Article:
REVOLT announced a new research study, Gen Z & The Engagement Economy, which explores the broadest measurement of Gen Z's media usage to date – from music streaming services, emerging social and OTT video platforms, to eSports participation; how Gen Z is using social differently, and what marketers can do to better engage them.
REVOLT tapped into their 50,000 person panel, surveying consumers in urban, suburban and rural areas across the country to fully understand where to find and how to engage this influential next generation.
"This research strengthens REVOLT and our partners' ability to do more in our marketing than simply make an impression," said Mike Roche, REVOLT EVP Sales & Partnerships. "We've unlocked critical insights to drive attention and engagement surrounding the content we produce with brands," Roche added.
The study goes on to explore the future of Multicultural Marketing through the lens of consumer segmentation within Hip Hop fandom. The insights further REVOLT's audience development strategy, and support marketing partners in their efforts to connect with Gen Z.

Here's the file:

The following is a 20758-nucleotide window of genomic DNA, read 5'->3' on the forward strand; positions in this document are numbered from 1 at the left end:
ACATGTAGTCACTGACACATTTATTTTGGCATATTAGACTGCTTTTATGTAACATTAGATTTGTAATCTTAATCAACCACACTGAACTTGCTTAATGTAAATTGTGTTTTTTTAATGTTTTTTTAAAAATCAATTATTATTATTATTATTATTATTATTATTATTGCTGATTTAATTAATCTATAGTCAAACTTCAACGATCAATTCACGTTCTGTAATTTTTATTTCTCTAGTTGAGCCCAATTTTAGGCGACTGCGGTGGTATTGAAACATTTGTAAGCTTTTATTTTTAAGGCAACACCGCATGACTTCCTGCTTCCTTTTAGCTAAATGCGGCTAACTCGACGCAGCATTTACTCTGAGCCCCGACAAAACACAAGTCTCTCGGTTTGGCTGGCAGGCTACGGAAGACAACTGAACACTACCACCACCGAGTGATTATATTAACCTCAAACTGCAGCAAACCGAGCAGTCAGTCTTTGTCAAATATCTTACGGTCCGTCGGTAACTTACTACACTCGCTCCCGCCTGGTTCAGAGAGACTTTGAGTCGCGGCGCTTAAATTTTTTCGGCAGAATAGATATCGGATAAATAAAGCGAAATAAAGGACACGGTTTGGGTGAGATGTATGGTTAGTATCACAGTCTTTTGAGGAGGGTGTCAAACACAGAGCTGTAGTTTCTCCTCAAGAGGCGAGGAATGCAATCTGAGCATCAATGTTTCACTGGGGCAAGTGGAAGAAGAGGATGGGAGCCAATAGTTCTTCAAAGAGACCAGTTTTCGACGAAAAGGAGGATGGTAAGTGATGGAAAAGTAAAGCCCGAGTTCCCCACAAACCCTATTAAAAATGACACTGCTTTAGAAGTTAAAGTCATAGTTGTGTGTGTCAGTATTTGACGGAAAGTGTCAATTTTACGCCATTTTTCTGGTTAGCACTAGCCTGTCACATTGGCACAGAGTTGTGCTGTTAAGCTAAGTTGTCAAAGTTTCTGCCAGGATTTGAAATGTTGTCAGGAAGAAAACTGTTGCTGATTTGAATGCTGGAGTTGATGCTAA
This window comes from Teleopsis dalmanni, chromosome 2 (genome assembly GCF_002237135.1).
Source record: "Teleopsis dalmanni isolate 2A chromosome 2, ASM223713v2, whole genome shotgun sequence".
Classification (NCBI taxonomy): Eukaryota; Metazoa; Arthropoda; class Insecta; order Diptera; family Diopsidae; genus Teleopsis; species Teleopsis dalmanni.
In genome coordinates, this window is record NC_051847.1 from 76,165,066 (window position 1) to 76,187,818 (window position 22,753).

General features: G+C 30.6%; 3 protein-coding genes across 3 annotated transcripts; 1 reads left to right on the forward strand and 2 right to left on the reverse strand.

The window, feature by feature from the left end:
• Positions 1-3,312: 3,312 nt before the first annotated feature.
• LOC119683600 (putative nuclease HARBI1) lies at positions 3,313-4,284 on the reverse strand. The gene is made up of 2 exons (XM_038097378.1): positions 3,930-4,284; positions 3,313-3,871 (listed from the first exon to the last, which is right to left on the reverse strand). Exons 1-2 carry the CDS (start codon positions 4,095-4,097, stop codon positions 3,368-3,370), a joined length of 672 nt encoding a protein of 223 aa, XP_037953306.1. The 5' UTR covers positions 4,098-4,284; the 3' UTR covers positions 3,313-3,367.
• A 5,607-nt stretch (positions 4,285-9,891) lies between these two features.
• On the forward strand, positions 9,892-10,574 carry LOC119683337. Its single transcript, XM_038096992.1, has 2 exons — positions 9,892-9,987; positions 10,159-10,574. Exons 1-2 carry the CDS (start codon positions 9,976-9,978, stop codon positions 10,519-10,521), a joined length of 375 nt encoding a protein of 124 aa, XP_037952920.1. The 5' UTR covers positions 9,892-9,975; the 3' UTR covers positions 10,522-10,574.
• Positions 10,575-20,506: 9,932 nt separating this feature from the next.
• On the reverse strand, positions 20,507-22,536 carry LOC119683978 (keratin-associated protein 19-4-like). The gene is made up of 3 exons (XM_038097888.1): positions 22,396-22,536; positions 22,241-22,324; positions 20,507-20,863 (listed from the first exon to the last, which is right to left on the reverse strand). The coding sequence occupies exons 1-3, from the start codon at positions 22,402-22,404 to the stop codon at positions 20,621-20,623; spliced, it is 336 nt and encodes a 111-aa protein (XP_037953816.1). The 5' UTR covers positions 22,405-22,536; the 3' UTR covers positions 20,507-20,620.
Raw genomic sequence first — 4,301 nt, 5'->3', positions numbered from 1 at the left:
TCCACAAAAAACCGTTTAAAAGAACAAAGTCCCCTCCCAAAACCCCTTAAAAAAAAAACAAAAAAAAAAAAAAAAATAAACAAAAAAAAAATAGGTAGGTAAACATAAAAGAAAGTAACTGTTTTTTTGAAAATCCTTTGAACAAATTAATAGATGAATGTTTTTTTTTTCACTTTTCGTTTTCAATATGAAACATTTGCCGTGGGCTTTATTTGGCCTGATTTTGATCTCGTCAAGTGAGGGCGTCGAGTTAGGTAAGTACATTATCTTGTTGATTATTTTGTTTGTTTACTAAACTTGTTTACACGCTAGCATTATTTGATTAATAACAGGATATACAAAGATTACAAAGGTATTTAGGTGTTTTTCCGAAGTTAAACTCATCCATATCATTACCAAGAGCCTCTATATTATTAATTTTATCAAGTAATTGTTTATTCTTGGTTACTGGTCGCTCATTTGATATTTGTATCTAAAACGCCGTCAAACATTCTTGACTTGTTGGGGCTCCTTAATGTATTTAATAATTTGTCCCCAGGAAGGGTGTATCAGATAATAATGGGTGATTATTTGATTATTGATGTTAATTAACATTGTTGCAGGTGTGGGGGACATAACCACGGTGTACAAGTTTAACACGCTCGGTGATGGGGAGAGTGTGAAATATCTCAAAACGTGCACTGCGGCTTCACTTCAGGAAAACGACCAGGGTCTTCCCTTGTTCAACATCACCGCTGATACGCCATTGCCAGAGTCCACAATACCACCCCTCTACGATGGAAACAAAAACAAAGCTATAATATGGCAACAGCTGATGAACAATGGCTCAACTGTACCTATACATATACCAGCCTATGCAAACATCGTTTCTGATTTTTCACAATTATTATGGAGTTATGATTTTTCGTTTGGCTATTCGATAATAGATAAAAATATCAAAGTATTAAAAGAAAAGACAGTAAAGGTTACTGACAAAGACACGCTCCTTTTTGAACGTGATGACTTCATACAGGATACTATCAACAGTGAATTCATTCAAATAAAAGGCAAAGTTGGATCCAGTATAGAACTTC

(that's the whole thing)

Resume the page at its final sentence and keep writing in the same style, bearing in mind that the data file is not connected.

"A third of Gen Z tells us "Hip Hop" is the genre they relate to the most – a sensibility that holds true across race and ethnicity," said Jake Katz, REVOLT VP of Insights and Strategy.
Gen Z & The Engagement Economy dives into key areas including:
Diversity Is The New Normal: The study found that half of Gen Z – in urban, suburban, and rural settings – describes having a social circle that is diverse. Multiculturalism is the world they've come of age in, and forms their pop culture sensibility.
Engagement Behavior, The New CTA: While Gen Z is everywhere in digital, the survey ranked dominant communication behavior across the social landscape, enabling marketers to design more engaging campaigns by knowing exactly what behavior underpins the engagement of every platform – from commenting to chatting, uploading to viewing, liking to sharing.
Creator Culture In Gender: The study asked Gen Z about their preferences from a creator standpoint, and the results showed that between guys and girls there are significant differences in how content is being created and shared across YouTube, Instagram, and Snapchat.